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UH - Houston History Project. Marshall, Peter - Marshall transcript, 1 of 1. September 21, 2002. Special Collections, University of Houston Libraries. University of Houston Digital Library. Web. July 30, 2014. http://digital.lib.uh.edu/collection/houhistory/item/920/show/919.

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UH - Houston History Project. (September 21, 2002). Marshall, Peter - Marshall transcript, 1 of 1. Oral Histories from the Houston History Project. Special Collections, University of Houston Libraries. Retrieved from http://digital.lib.uh.edu/collection/houhistory/item/920/show/919

Disclaimer: This is a general citation for reference purposes. Please consult the most recent edition of your style manual for the proper formatting of the type of source you are citing. If the date given in the citation does not match the date on the digital item, use the more accurate date below the digital item.

UH - Houston History Project, Marshall, Peter - Marshall transcript, 1 of 1, September 21, 2002, Oral Histories from the Houston History Project, Special Collections, University of Houston Libraries, accessed July 30, 2014, http://digital.lib.uh.edu/collection/houhistory/item/920/show/919.

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Title Marshall, Peter
Creator (LCNAF)
  • UH - Houston History Project
Interviewer (LCNAF)
  • Pratt, Joseph A.
Date September 21, 2002
Subject.Topical (LCSH)
  • Energy development
Subject.Name (LCNAF)
  • Marshall, Peter
Subject.Geographic (TGN)
  • Houston, Texas
Genre (AAT)
  • interviews
Language English
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  • audio/mp3
  • application/pdf
Original Item Location ID 2006-005, Box 8, HHA 00505
Original Collection Oral Histories - Houston History Project
Original Collection URL http://archon.lib.uh.edu/index.php?p=collections/controlcard&id=231
Digital Collection Oral Histories from the Houston History Project
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File name index.cpd
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Title Marshall transcript, 1 of 1
Date September 21, 2002
Original Collection Oral Histories – Houston History Project http://archon.lib.uh.edu/index.php?p=collections/controlcard&id=231
Repository Special Collections, University of Houston Libraries
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File name hhaoh_201207_150e.pdf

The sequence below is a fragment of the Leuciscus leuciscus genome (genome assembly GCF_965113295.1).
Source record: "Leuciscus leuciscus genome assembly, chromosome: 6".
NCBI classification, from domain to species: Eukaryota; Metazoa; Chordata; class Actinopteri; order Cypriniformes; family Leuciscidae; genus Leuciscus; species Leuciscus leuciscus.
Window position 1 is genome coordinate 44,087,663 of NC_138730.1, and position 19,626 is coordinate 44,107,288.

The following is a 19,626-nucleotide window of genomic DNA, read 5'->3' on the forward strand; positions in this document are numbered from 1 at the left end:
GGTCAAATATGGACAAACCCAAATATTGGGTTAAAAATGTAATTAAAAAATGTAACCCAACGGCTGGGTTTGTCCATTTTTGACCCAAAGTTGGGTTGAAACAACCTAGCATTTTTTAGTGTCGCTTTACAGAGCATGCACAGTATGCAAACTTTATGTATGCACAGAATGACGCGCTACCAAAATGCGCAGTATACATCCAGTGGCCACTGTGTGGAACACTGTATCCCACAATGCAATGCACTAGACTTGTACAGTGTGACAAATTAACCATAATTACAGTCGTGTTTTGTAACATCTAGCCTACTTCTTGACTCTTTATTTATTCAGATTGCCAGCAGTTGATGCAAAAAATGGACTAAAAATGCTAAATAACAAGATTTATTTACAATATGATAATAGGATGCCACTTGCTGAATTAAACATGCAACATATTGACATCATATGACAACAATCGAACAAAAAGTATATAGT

Transcript OFFSHORE ENERGY CENTER ORAL HISTORY PROJECT Interviewee: PETER MARSHALL Date: September 21, 2002 Place: Houston, TX Interviewer: Dr. Joseph Pratt HHA# 00505 Interviewee: Marshall, Peter Interview Date: September 21, 2002 Page 2 of 34 University of Houston 2 Houston History Archives HHA# 00505 Interviewee: Marshall, Peter Interview Date: September 21, 2002 Side A JP: This is an interview with Peter Marshall in the OEC Hall of Fame. The interviewer is Joe Pratt. The date is September 21, 2002. PM: I interviewed for Shell and NASA as my two top choices and got offers from both. Bob Bee, who was in the class ahead of me, had written back to one of his professors about how wonderful it was to work for Shell. So, that influenced my choice. I later realized that the whole year when he was writing such glowing reports, he had just been on the training program. 1962 was when I came to work. JP: You graduated with your masters degree in 1961? PM: I graduated in 1961 and did six months in the Army and then I went to work for Shell. JP: When did you get the Ph.D.? PM: 1990. JP: How did you end up in Japan?Page 3 of 34 University of Houston 3 Houston History Archives HHA# 00505 Interviewee: Marshall, Peter Interview Date: September 21, 2002 PM: Working at Shell, I developed quite an expertise in welded tubular connections - the way you weld offshore jackets together. One of the other world experts in this was Yoshi Kurabani, he had been at the University of Texas when they had the shooter in the clock tower and was amazed that ordinary citizens whipped out their guns and started shooting back! So, he was interesting . . . I mean, welcome to Texas! He was another researcher in this area, and our expertise in the area grew over the years. He was one of the few people that I thought could supervise a Ph.D. in that area. In Japan, the system is that after you finish your master's courses, the Ph.D. is just research. So, I wrote a dissertation for Professor Karabani and it ended up being commercially published ... under 1,000 copies, but that is not bad for a scientific book. JP: Did you go to Japan to study? PM: I wrote it here in Houston while I was working for Shell. Professor Karabani and I would go to a lot of the same conferences on tubular structures, so we would meet at those conferences and discuss the progress on the thesis. JP: Have you taught since then?Page 4 of 34 University of Houston 4 Houston History Archives HHA# 00505 Interviewee: Marshall, Peter Interview Date: September 21, 2002 PM: Yes. I retired from Shell in 1993 and taught three years at the University of Newcastle Upon Tine in England. is basically an engineering and medical school but they have all the other departments so they can call themselves a full university. It is a pretty serious engineering school. Its other reputation is that Newcastle is one of the ten top party cities in the world, along with New Orleans and San Francisco; those were the only two from the U.S. I never saw the party school side of it, except that some of my students sometimes looked a little hung over! JP: University of Florida ends up high on that list when they do colleges these days! PM: Yes, it always has. I remember the year they were in the Sugar Bowl not too long ago. I was headed back to Florida and a bunch of University of Florida people were headed towards New Orleans and we ended up at the same hotel. They were the same beach bum, flip-flop crowd that I remembered from my undergraduate days. Of course, they might have been the same guys! JP: Your information says that you started in the Louisiana swamps at Shell. What was that like?Page 5 of 34 University of Houston 5 Houston History Archives HHA# 00505 Interviewee: Marshall, Peter Interview Date: September 21, 2002 PM: The training program? Well, my first day at work was the big freeze in 1962. I went around with a gauger and we were trying to unfreeze the gas production facilities so that Shell could deliver the gas which was desperately needed by people trying to stay warm. So, I had an interesting initiation. Then, after I had finished my production training, I went for drilling rig training on an old steam rig - Shell Rig 3. It was a barge-mounted steam rig that was originally built in the late 30s and still running in 1960; I was on it. The last well I worked on and the whole time I was there which was 8 weeks, they were trying to solve an underground blowout problem. JP: Was the training program in New Orleans? PM: Yes, it was headquartered in New Orleans and then the experiences out in the swamps were my field experience. Then, I came back to the offices in New Orleans and had a week or two in different departments to see how the whole company worked. And then came to Houston for training at the Bellaire center. It was my first time in Houston. In 1962, interestingly enough, Chimney Rock Road wasPage 6 of 34 University of Houston 6 Houston History Archives HHA# 00505 Interviewee: Marshall, Peter Interview Date: September 21, 2002 practically the end of the world here in Houston. JP: When I came here in 1966 to go to Rice, it was a different place. You said that one of the interesting things about your career with Shell were the early days of the head office design group. What years are you talking about? PM: I worked in the offshore division after I finished my training program, doing field engineering; caissons, top sides, and things like that. And in late 1964, I transferred into the central design group which was part of the New Orleans area under Dean Cox. starting to design deep water platforms. besides myself, were Bob Bee, Jimmy Stroback . . . They were just The engineers, Mayfield, Jean JP: When you say, "deep water," how deep are you talking? PM: Well, deep water then was 285 feet. Gene Stroback designed the jacket. I designed the deck for that one; that was the first world record that I had for water depth. The platform was installed in 1965. Shell's constructionPage 7 of 34 University of Houston 7 Houston History Archives HHA# 00505 Interviewee: Marshall, Peter Interview Date: September 21, 2002 superintendent was a very brave man in that he elected to do all of the work on day rate rather than fixed price and let Shell do the planning instead of the contractor. We came out ahead except on this job. He accepted the platform before a hurricane, even though it had not been painted out yet, because he wanted to get the derrick barge off the payroll. Had he kept the contractor on the payroll, the loss would have been on his insurance. But, it ended up being on Shell's insurance, or the guy that caused the wreck! What happened during Hurricane Betsy is that the Blue Water 1, Shell's pioneering semisubmersible, which had capsized one year earlier in Hurricane Hilda, had been bought by a salvage operator and was still moored out in the Gulf floating upside down. During Hurricane Betsy, it broke loose from its moorings, got tangled up in Shell's brand new platform, and then went over and wiped out a Gulf platform. Pieces of the rig were found in both platforms. I Think our insurance company finally collected from the entrepreneur who had bought the rig, who was John Meekham, also the owner of The Saints. JP: So, it was Bluewater l's revenge, I guess! PM: Well, the Shell platform did not completely collapse.Page 8 of 34 University of Houston 8 Houston History Archives HHA# 00505 Interviewee: Marshall, Peter Interview Date: September 21, 2002 Four of the eight legs were knocked out. I still have a picture at home of the deck hanging on four legs - there were three missing from one side, so it was hanging kind of lopsided. The big puzzle was how to take the deck down. It had been put up in three pieces at the limit of the usual offshore trains and the only way to get it down from that precarious position was to take it down in one piece. So, McDermott rigged up their sheer leg which could lift 800 tons; that was the heaviest lift. We went right up to their capacity and got a new world record for heaviest lift taking the deck down. JP: So, you had three world records: you had the water depth, the deepest platform ever wiped out, and the lift! That is pretty good for a young man! PM: I had one more experience on that platform . . . JP: What was the name of the platform? PM: West Delta 133. We did not start the clever names until later. I had one more experience on that platform. A couple of years later, the operators of the Star 1 submarine . Westinghouse, I think, owned it . were trying to promote its use for nonmilitary applications including platform inspection. So, I did aPage 9 of 34 University of Houston 9 Houston History Archives HHA# 00505 Interviewee: Marshall, Peter Interview Date: September 21, 2002 dive in the submarine to look at the underwater wreckage of the platform. I was pleased to notice that Shell's design for tubular joints held together, and the members that failed, failed out in the middle of the members rather than in the connections, which was, at the time, different from the experience of most other operators. A lot of the jackets that failed in both Hilda and Betsy came apart at the connections. I still have a piece of sculpture from one of Shell's older designs that came apart at the connections. A strip was peeled down the jacket leg by the failing brace and the brace was twirling around in the waves and curled the strip up just like a gigantic shaving from a machine. I had a welder cut it off and mount it on a base and it became a piece of art that was exhibited next to one of Paulter's at the Menil Museum in one exhibit. JP: What did you name it? PM: Well, the Shell vice-president came up with the name of it, "Hurrican," in Yucatan language. He was the one that promoted its exhibition. JP: You said that you designed the deck on this platform?Page 10 of 34 University of Houston 10 Houston History Archives HHA# 00505 Interviewee: Marshall, Peter Interview Date: September 21, 2002 PM: Yes. JP: In your material from this same period, I have a notation about the collapse studies in 1964 and 1965. those? What were PM: Well, one of them was this well jacket that the sculpture came from. We did an after-the-fact analysis using our then current understanding of tubular joints; the problem was not to explain why that one jacket failed, but why one-half dozen sister jackets of the same design survived. We found that tubular connections had a lot more strength than we were giving them credit for. That was one of the impetus' of the research that led, almost 30 years later, to my Ph.D. JP: Is that the kind of insight you start with to move towards this costjrisk trade-off? PM: Yes. JP: How strong do you have to make them? PM: Yes, and how much stronger are they than you think they are?Page 11 of 34 University of Houston 11 Houston History Archives HHA# 00505 Interviewee: Marshall, Peter Interview Date: September 21, 2002 JP: Help me with this as a nonengineer: are the implications that you do not have to make them so strong? PM: No, we ended up using that calculation, the cost risk trade-off, to justify to Shell and then later to the industry . and it got into API/RP2 . . . an increase in the design criteria from Glen's old 55 feet wave to roughly a 72 feet wave as the design wave. The argument was that you would save enough in future losses prevented to pay for the incremental cost of designing for bigger waves. JP: Obviously Betsy, and later Camille, made people rethink what had been thought for 20 years about what a big wave would be - how high and how often or what the design implications were - could you talk about that in language that could educate people about the role of engineering in anticipating the impact of hurricanes? Each time of a big hurricane taught you what you did not know. PM: Well, the wind and wave technology that the oil industry started off with was that which was developed during World War II to support amphibious invasions, to get good predictions of the surf conditions when we were trying to put troops ashore.Page 12 of 34 University of Houston 12 Houston History Archives HHA# 00505 Interviewee: Marshall, Peter Interview Date: September 21, 2002 JP: Who did that? PM: A lot of that was done at Texas A&M; a name that comes to mind is Brett Schneider. Then they extended that to the problems of offshore structures and had a working solution to the problem in the early 1950s. JP: When you say "offshore structures," is that mainly petroleum-related? PM: Yes, petroleum-related. There have been some lighthouses built of that design. Actually, some date back to the civil War, but they are a different technology. They look like modern jackets - they are tubular and they are slender members, but they are wrought iron instead of welded steel. JP: And those are in the ocean or on the shore? PM: In the ocean. They are usually sitting on reefs; they are used to mark the reefs. In fact, National Geographic once had a write-up on the one in Carries Fort Reef in Florida. It is in a marine preserve now, but during its history the lighthouse had actually been attacked by Indians once, or the crew had when they went ashore for vegetables. But there are modern light structures builtPage 13 of 34 University of Houston 13 Houston History Archives HHA# 00505 Interviewee: Marshall, Peter Interview Date: September 21, 2002 like our petroleum jackets. The real thrust for developing that was the offshore oil. JP: So, you had this data from World War II, this impulse to say what are the waves and when? And then you start putting platforms out in the ocean and you had better know more? PM: Yes. JP: Are there landmarks that you learned about before you went in the industry about that knowledge? PM: Well, there is a wonderful movie called Thunder Bay. They show it late at nice every once in a while. It has Jimmy stewart in it and he builds the first modern offshore platform in 1947. They have the visionary president of the company that wants to do it and his accountant that is saying, "Hey, this is way too expensive!" And they are fighting local opposition groups and government bureaucrats and the environmentalists, even in 1947. The climax of the movie is when he has a fist fight on the boat landing during a hurricane with one of his opponents. The happy ending is when they have a gusher which, of course, is oil going all over the Gulf of Mexico! I showed that movie to myPage 14 of 34 University of Houston 14 Houston History Archives HHA# 00505 Interviewee: Marshall, Peter Interview Date: September 21, 2002 students at the University and they enjoyed it. It was recorded off a broadcast so it had commercials in it, too, and I think they enjoyed the American commercials as much as the movie itself! So, where were we? JP: When you started doing this and you had Hurricane Betsy to work with very early on in your career, you said that the 55 foot wave criteria was in place by 1972. Where had the 55 foot wave criteria come from? PM: A number of oceanographers worked on it. Brett Schneider did develop the methodology for taking a look back at historical hurricanes. A consulting oceanographer/meteorologist in New Orleans, Al Glenn, actually put the classic study together in about 1958 or so that resulted in the design wave height that people started off with. The industry decision to use Glenn's 100 year wave came very close to solving the problem. A lot of platforms that failed in the early days were older designs that were made without the benefit of that technology, like the Jimmy Stewart platform and some that had been designed for what is called a 25 year wave; managers thought that would be safe enough because they were only planning to leave them out there for 10 or 20 years. In other words, if you leave a platform out therePage 15 of 34 University of Houston 15 Houston History Archives HHA# 00505 Interviewee: Marshall, Peter Interview Date: September 21, 2002 for 20 years, it is only designed for a 25 foot wave and it has something like an 80% chance of having its design wave exceeded. They did not actually understand the level of risk they were taking. They almost thought it was a guarantee that they would see such a wave for 25 years! Even when designing for a 100 year wave, when your platform is out there 20 years, there is something like a 20% chance its design wave will be exceeded. But, because of what we learned about the reserve strength of the platforms, the chance that it would actually fail in such a storm is down around 10. When you do the economics, if you can get your platform risk from a one percent annual risk of failing to one-tenth of a percent, one in one thousand annual risk of failing, it is worth the money to do that. What prompted the increase in criteria is that in the 1960s, there was more research done on oceanography. People started measuring forces on platforms. Some platforms were instrumented to measure their force. Some wave force measuring projects were set up and it was found that the old World War II, Brett Schneider/Glenn oceanography was a little on the low side. So, all of a sudden we had new technology saying, 'Hey, the waves are actually bigger than we thought they were,' and then we were faced with, 'Well, it is going to cost a bundle toPage 16 of 34 University of Houston 16 Houston History Archives HHA# 00505 Interviewee: Marshall, Peter Interview Date: September 21, 2002 design for these bigger waves - do we really need to do it? Is it going to be worth the money?' With the risk of having platform failures, you put a dollar value on that ...you lose the platform, you use the facilities, you may lose your wells, you may lose some oil, you lose a lot of time if you reconstruct it, or you may lose all the oil in the ground if you do not reconstruct it. Those costs add up to five or ten times the cost of just the platform. So, there is a big financial risk for failure. Even though it is a small probability and it is in the future and therefore, you get to defer it with interest rates, it still adds up and could be used to justify an increase in design criteria and the resulting increase in platform costs. That was done as a formal study in Shell in about 1972. It took a while to convince management that we needed to spend the money; that was about 1974. And then, it took a while to convince the rest of the industry to make that the standard; that was in about 1977. JP: You said there was new technology to estimate the height of wave. What kind of technology was that? What did they use before and what were you using by the 1960s?Page 17 of 34 University of Houston 17 Houston History Archives HHA# 00505 Interviewee: Marshall, Peter Interview Date: September 21, 2002 PM: Well, what they used before were curves and equations based on measurements of waves. What we use now are computers to forecast the waves from the moving wind field of the storm. JP: With the computers, can you model it more? PM: Yes. In the late 1970s, Shell developed a hindcast model that modeled the wind field and the result waves for every hour of every storm that has happened in the 1900s, the last century. So, you can get a fairly accurate reading on what the likelihood of exceeding a certain design wave is. JP: What is the closest to an actual measurement of any extreme wave length? PM: Hurricane Camille was one of the most intense storms that ever happened and it ran right across an instrumented Shell platform. The platform was designed for 55 feet waves and we measured an 80 feet wave with the instruments. The water came six feet above the lower deck level and wiped out a bunch of equipment, but the platform stood up. JP: Wow! Why was that?Page 18 of 34 University of Houston 18 Houston History Archives HHA# 00505 Interviewee: Marshall, Peter Interview Date: September 21, 2002 PM: Well, the reserve strength. It confirmed what we had learned earlier about reserve strength, and that is taken into account in figuring the risks; that even with this reserve strength, you are better off designing for something bigger. Raising the decks, of course, limits some of the damage that you see from the wave getting into the equipment. JP: I was at Rice at that time. I got married and we took a honeymoon trip, we drove to Buloxi before and then about three months later, after Camille. It was stunning. I cannot imagine what it would have been like offshore. The 80 foot wave that you actually measured was over the whole platform? PM: Over the lower deck. JP: Over the lower deck? And the platform withstood? PM: Yes. JP: And that is the highest that Shell ever measured in the Gulf of Mexico? PM: Yes.Page 19 of 34 University of Houston 19 Houston History Archives HHA# 00505 Interviewee: Marshall, Peter Interview Date: September 21, 2002 JP: So, you know that 72 feet waves are possible; it is not a theoretical thing there. PM: That is right, and they have been exceeded in the century, in several different storms at different locations. JP: Walk me through the basics . foot to 75 foot and that . when you move from 55 kind of criteria, what fundamental changes do you make in design? PM: Raise the deck. You design for higher wave forces because bigger waves are more forceful. That is about it, I think. JP: Is there a dramatic difference in the cost? PM: I am trying to remember. JP: It would obviously depend on the size of the platform and all of that. PM: Yes. It was maybe a 30% increase in design forces and a 10% increase in cost and order of magnitude reduction and future risks.Page 20 of 34 University of Houston 20 Houston History Archives HHA# 00505 Interviewee: Marshall, Peter Interview Date: September 21, 2002 JP: The cost risk trade-off, that kind of analysis, is that something that happened in your career? PM: Yes. JP: . as opposed to other ways of looking at it, where you just say here is what we have to do to be safe at this level and this is more average of economic efficiency as a starting point; engineering efficiency and economic efficiency? PM: Yes, well, the cost risk trade-offs have come in and out of favor. They are generally not favored in the North Sea; because people stay on the platforms and are exposed to the risks, they want astronomically lower risks than a cost risk trade-off. Even if you include death benefits as part of the cost, they do not think that is a moral way to do it, or adequate. And they want to set lower risk levels, higher safety factors. The difference in philosophy continues to this day. Industry is trying to write an international standard for offshore platforms and that difference just keeps popping up again and again in trying to resolve the way we do things here and the way they do things in the North Sea. JP: Do you think that is mainly the fact that there arePage 21 of 34 University of Houston 21 Houston History Archives HHA# 00505 Interviewee: Marshall, Peter Interview Date: September 21, 2002 stronger government regulations and that they have had disasters that we have not had that killed hundreds of people? PM: Yes, I think so. We have had structural and physical disasters on the same scale as what they have had there, but because you can just jump in the water and survive in the Gulf of Mexico instead of freezing to death, there has not been the loss of life. JP: You can also get people off when you predict a storm. PM: Yes. The industry standard is still to take people off when a hurricane is predicted to come. JP: Bullwinkle and Cognac and the practical designs are important things. But, before we get to that, we were less afraid of failure back then, and the idea that there was a different sphere, an entrepreneurial sphere, in engineering in these early days. Explain that because I think that is a very important point to make. PM: The Bluewater 1, the first of the new technology for deep water drilling, was a huge leap of faith for Shell. The fact that it failed two or three years after being put in service due to a severe storm that was larger than whatPage 22 of 34 University of Houston 22 Houston History Archives HHA# 00505 Interviewee: Marshall, Peter Interview Date: September 21, 2002 they had designed it to survive was taken in stride. Shell continued to pioneer that technology. Even the Bluewater 2 was built for West coast service, and people do not believe me when I say they drilled wells off Northern California just outside of San Francisco Bay. The shore base was Half Moon Bay, which was a sleepy little fishing town. Now, it is a bedroom community for the Bay area. JP: That is really rough water, too. PM: It is very rough. One of those Shell rigs that drilled in the Pacific measured a 100 foot wave. That was the later rig, the Sedco design, a three-legged rig. JP: For that, I want to be onshore! I want to be in the middle of the country when that hits! PM: People were out there trying to work when it happened. JP: Yes, I think I heard the story about that. When you talk about the entrepreneurial spirit of designing and engineering, it is just willingness to go see if it works. I wrote a history of Brown & Root's marine division once and they were probably the extreme version of that. It seemed almost like they planned for it toPage 23 of 34 University of Houston 23 Houston History Archives HHA# 00505 Interviewee: Marshall, Peter Interview Date: September 21, 2002 fail so they could see what was wrong, and then they would go fix it because they were always in a hurry, particularly in the North Sea. And money was no object in the North Sea in the early 1970s after the price had gone up so high. PM: JP: Yes. Back in the 1980s, Shell built a platform in Brazil. It was their first experiment in letting foreign oil companies back in. The Brazilian state organization was interested from two standpoints: one was how could Shell do it for one-third the cost they were doing things; and two, was what Shell was doing really safe? They gave it a very careful scrutiny and basically accepted the Shell design. I went down there a couple of times to help with the scrutiny and had occasion to tell them about these early days of just going out there and trying it. The people overseeing the platform verification were incredulous, but if you look at some of the other things Petrobras is doing in deep water, I think somebody in that company has the same spirit! Now they do. They have learned it. Well, even before. One of the other revolutions that wasPage 24 of 34 University of Houston 24 Houston History Archives HHA# 00505 Interviewee: Marshall, Peter Interview Date: September 21, 2002 going on down there is that they had the Norwegians apply the quality control and safety concepts to what they were doing. It was revolutionary for the Latin way of thinking. I thought at the time that they have got the resources and they have got the people; if they can learn that lesson, they are going to be World leaders. And today they are supplying most of the commuter jets that you see, the twin jets that go for short rides. taking hold. It is JP: In terms of other industries, offshore is an amazingly worldwide endeavor, particularly since the 1970s with a lot of sharing and a lot of cross-fertilization. PM: And the reliability thing. I can remember that in the 1950s when you bought Japanese, you were buying cheap stuff. The guy from AT&T who developed quality control for telephones went over there and taught them . Thierry Demming he became a God in Japan! And now, their situation is reversed. If you want quality, you go to Japan. But it is all based on a statistical theory of how well do you know that what you are going to do is going to work? JP: We will use the rest of the time to talk about the evolution design through Cognac and Bullwinkle as you goPage 25 of 34 University of Houston 25 Houston History Archives HHA# 00505 Interviewee: Marshall, Peter Interview Date: September 21, 2002 deeper and the understanding of how to build a fixed platform and launch it. Are you involved in both of those? PM: Yes, well, let's pick up with the West Delta 133 platform. JP: Walk through the broad trend. PM: The replacement platform of the same design was installed by Brown & Root instead of McDermott. During the launch of that platform they broke the back of their launch barge, but the platform got off okay. The idea is to build the jacket on its side, load it on a large barge, ballast the barge so that it is sloping down towards one end, and then slide the structure off that low end. When we built Cognac, the launch barges had not gotten much bigger, so in order to get it in sizes that could be launched we built the platform in three pieces. The base piece was actually wider than it was tall, so it was built standing up and launched standing up. The other two pieces were built and launched on their sides which is the conventional way. The pieces were lowered to the floor on a heave compensated winching system, which was revolutionary in its day; it was very complicated and wasPage 26 of 34 University of Houston 26 Houston History Archives HHA# 00505 Interviewee: Marshall, Peter Interview Date: September 21, 2002 never used again! It was a very complicated project but was successfully executed. Cognac led to a step development in our understanding of the dynamics of platforms and the use of random waves to design them. By that time, the design group had become part of head office. Initially, it was still in New Orleans, but instead of being attached to the New Orleans area it was attached on paper to head office almost in the same office building . . well, actually, it was separated from the rest of Shell by the Petroleum Club. So, we almost had our own little domain down there and did not report to anybody local. Bob Bee was the leader of the design group at that time. I think it was our golden age. We developed designs for deep water offshore California, thinking that we would find something commercial with the drilling we were doing out there in the late 1960s and then develop some tools for dynamic analysis and random waves. I actually designed a 600 foot platform in the 1960s that would have been for where Exxon built their Hondo platform, but Exxon got the lease so they got to do it. That technology was in place when Cognac came along and was refined because now that one was actually beingPage 27 of 34 University of Houston 27 Houston History Archives HHA# 00505 Interviewee: Marshall, Peter Interview Date: September 21, 2002 built, Shell put more resources into looking at the problems. The initial design for Cognac had a fatigue problem and a fatigue analysis method was developed to screen alternative designs rapidly. The platform was basically reconfigured by changing its geometry to make it work better in fatigue. It kept the same 400 foot base width and a fairly small water line. We arranged things to make the wave forces not peak at the natural resonant frequency of the platform, and that was successful. In Bullwinkle, that same technology was applied in the initial design phase to find a way of avoiding wave resonance at the platform's natural frequency. That was successful. Having learned that complicated is not always the best way, Bullwinkle went brute force for installation. It was built in one piece and the contractor built a new launch barge 850 feet long to carry the platform. When you launch a 1,350 foot platform off of an 850 foot barge, even though the barge is the size of an aircraft carrier, the platform still dwarfs it. Instead of the jacket just sliding to the end of the barge and then tipping off, which is how the smaller ones used to go, this one was so large compared to the barge that itPage 28 of 34 University of Houston 28 Houston History Archives HHA# 00505 Interviewee: Marshall, Peter Interview Date: September 21, 2002 pushed the barge 80 feet under water during the launch. And then, the barge kind of squirted out from under it. I like to compare it to watching an alligator slide off a log, if you have ever seen that in a Tarzan movie or at one of the jungle gardens; you have to consider the whole system -- the different parts interact dynamically. JP: What financial arrangements would convince Brown & Root or McDermott to build such a barge? PM: Brown & Root would not bite the bullet. They did not get the job and they went out of the offshore business in the Gulf of Mexico. The successful contractor was a joint venture of Peter Keywitsons, Kayser Steel, and Heerema. They subcontracted the jacket prefabrication to Kawasaki Steel in Japan who made the jacket like a giant Tinker toy; you just had to bring the pieces to south Texas and weld them together. This consortium called itself Bullwinkle Constructors. They were actually organized as a joint venture to do the job. They bit the bullet on building a fabrication yard big enough to do a 1,300 feet jacket in one piece. They bit the bullet on building the 850 feet launch barge and they actually had the chance to use the barge again on a couple of other major platforms because simple was obviously the way to go. Page 29 of 34 University of Houston 29 Houston History Archives HHA# 00505 Interviewee: Marshall, Peter Interview Date: September 21, 2002 Side B JP: PM: JP: PM: JP: PM: You must be getting close to where you can see the limit of doing it that way. Well, Cognac was 250 million. I think that Bullwinkle was about 400 million - ten years later, after a lot of inflation, so in current dollars, it was actually cheaper. The TLPs tend to be billion dollar projects, but that includes pipelines and the wells which are more expensive because you have to drill them with subsea technology instead of conventional drilling technology. In terms of the head office design group, when you are moving out to that depth and you have these other technologies, how do you finally bite the bullet and say, this is best done with one fixed platform? And then, how do you then say and nothing else after that? Well, in the case of Bullwinkle, it was a case of we knew how to do the fixed platforms and we did not think the other technology was quite yet ready. A case of we know somebody who will give us the barge? Well, that was negotiated during the project. We did aPage 30 of 34 University of Houston 30 Houston History Archives HHA# 00505 Interviewee: Marshall, Peter Interview Date: September 21, 2002 JP: Do you think they made their money back? PM: Oh, yes. The project was well executed. It came in on budget and on time. Gordon Sterling had a lot to do with that. He organized a very harmonious working relationship between Shell and the contractors and also, between the contractors. He selected a Shell representative in Japan, for example, who could change his personality from happy Buddha to Samurai if the occasion called for it! JP: It probably did call for it! PM: Yes. JP: Did they ship it from Japan or did they build it in the U.S.? PM: They prefabricated the braces, so they shipped it in pieces from Japan and then assembled it in Corpus Christi ...well, near Corpus Christi - in Engleside, Texas. End of Side APage 31 of 34 University of Houston 31 Houston History Archives HHA# 00505 Interviewee: Marshall, Peter Interview Date: September 21, 2002 preliminary design. I led that effort and shopped around for contractors. I did it with a fairly small team up to that point. Then, once it was contracted and a go project, it just got bigger and bigger and I actually went off and did something else. I worked on compliant towers which are like fixed platforms but tall and skinny, so instead of reacting rigidly to the waves they sway with the wave force. We came up with designs that would have worked. One was actually in a fairly advanced stage of being designed for a field near Bullwinkle called Popeye. It was essentially going to look like a tall, skinny Bullwinkle but it would be built in two pieces instead of one. It was going to be in 2,000 feet of water. We had the technology all worked out and ready to go with a design in an advanced stage of preparation. They drilled one more confirmation well in between the other two exploratory wells and it was a dry hole. so, these dreams of a big field suddenly collapsed. It was eventually developed subsea and tied back to something nearby with three wells, I think. So, the 40 well dumb structure was, well, dumb in these sense it just sits there and does not require high tech components, but clever in the way it is designed. It just went by the bay.Page 32 of 34 University of Houston 32 Houston History Archives HHA# 00505 Interviewee: Marshall, Peter Interview Date: September 21, 2002 JP: Is this the place that comes up with the concept of using Bullwinkle to develop a whole section of the Gulf? I was on Bullwinkle when they were redoing it to become more of a processing platform than its own production platform. PM: That decision is taken in the operating division - how you organize projects. Even for Mars, I was pushing compliant towers because they would have served better as a regional hub than a TLP that was designed just for the wells in that field. Those were dark days for oil industry economics. Nobody wanted to bite the bullet on a huge structure; now, better than half a billion dollars, that would not be moveable in case the reservoir was a dud. JP: Had compliant towers been used around the world? PM: Hess built one in the Gulf of Mexico. Texaco built one. There are some being designed for West Africa as we speak. It is a choice between wanting something with conventional oil field technology, so if the well acts up you can take a wrench and beat on it or get a guide and reenter it, versus if it is subsea you have to be a little more sophisticated about how you do things. TLPs still let you do a lot of those things, but if you have total subsea development you had better be sure youUniversity of Houston 33 Houston History Archives HHA# 00505 Interviewee: Marshall, Peter Interview Date: September 21, 2002 have it right in the first place because to go back and reenter is a hugely expensive proposition, to the point that sometimes fields are abandoned because of some little mechanical problem in a subsea well. JP: That is a cost risk problem and how certain are you that you will not have to go back and try to . PM: Yes. The Mars compliant tower that I designed for 3,000 feet of water was going to be the mother of all resilient structures. It was designed to serve not only the needs of Mars, but as a regional hub. Because it would have cost more than to just go after what was a Mars, that would have adversely impacted the economics of Mars as a project and they did not buy it. What it takes, I think, is to consider the hub function as a venture in its own right and not burden the field with that expense. But they were not ready for that at that time. JP: They were seeing how hubs work a little more, I think. PM: Yes. JP: It might be a different calculation. I thank you for your time. We might come back later and ask if you would talk about some of the Shell stuff more specifically.THE END